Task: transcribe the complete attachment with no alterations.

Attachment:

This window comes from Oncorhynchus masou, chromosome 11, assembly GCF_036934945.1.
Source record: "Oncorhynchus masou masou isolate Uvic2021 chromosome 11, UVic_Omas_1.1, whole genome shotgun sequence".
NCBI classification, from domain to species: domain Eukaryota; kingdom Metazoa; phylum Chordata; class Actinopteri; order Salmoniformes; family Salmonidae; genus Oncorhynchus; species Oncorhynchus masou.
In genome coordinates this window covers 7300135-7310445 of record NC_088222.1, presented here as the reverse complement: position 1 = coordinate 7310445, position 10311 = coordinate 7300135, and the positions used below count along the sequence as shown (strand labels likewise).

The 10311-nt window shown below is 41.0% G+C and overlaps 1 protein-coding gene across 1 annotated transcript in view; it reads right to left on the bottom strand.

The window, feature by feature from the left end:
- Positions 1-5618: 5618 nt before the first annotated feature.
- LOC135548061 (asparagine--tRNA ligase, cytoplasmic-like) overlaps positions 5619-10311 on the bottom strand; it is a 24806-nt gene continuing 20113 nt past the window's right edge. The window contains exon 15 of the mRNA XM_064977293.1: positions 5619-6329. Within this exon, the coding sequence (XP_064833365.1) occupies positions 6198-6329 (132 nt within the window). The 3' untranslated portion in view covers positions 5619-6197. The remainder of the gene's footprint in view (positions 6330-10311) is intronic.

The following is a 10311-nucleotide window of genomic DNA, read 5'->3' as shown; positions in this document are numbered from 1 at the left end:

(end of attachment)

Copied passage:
This window comes from Oncorhynchus masou, chromosome 11, assembly GCF_036934945.1.
Source record: "Oncorhynchus masou masou isolate Uvic2021 chromosome 11, UVic_Omas_1.1, whole genome shotgun sequence".
NCBI classification, from domain to species: domain Eukaryota; kingdom Metazoa; phylum Chordata; class Actinopteri; order Salmoniformes; family Salmonidae; genus Oncorhynchus; species Oncorhynchus masou.
In genome coordinates this window covers 7300135-7310445 of record NC_088222.1, presented here as the reverse complement: position 1 = coordinate 7310445, position 10311 = coordinate 7300135, and the positions used below count along the sequence as shown (strand labels likewise).

The 10311-nt window shown below is 41.0% G+C and overlaps 1 protein-coding gene across 1 annotated transcript in view; it reads right to left on the bottom strand.

The window, feature by feature from the left end:
- Positions 1-5618: 5618 nt before the first annotated feature.
- LOC135548061 (asparagine--tRNA ligase, cytoplasmic-like) overlaps positions 5619-10311 on the bottom strand; it is a 24806-nt gene continuing 20113 nt past the window's right edge. The window contains exon 15 of the mRNA XM_064977293.1: positions 5619-6329. Within this exon, the coding sequence (XP_064833365.1) occupies positions 6198-6329 (132 nt within the window). The 3' untranslated portion in view covers positions 5619-6197. The remainder of the gene's footprint in view (positions 6330-10311) is intronic.

The following is a 10311-nucleotide window of genomic DNA, read 5'->3' as shown; positions in this document are numbered from 1 at the left end: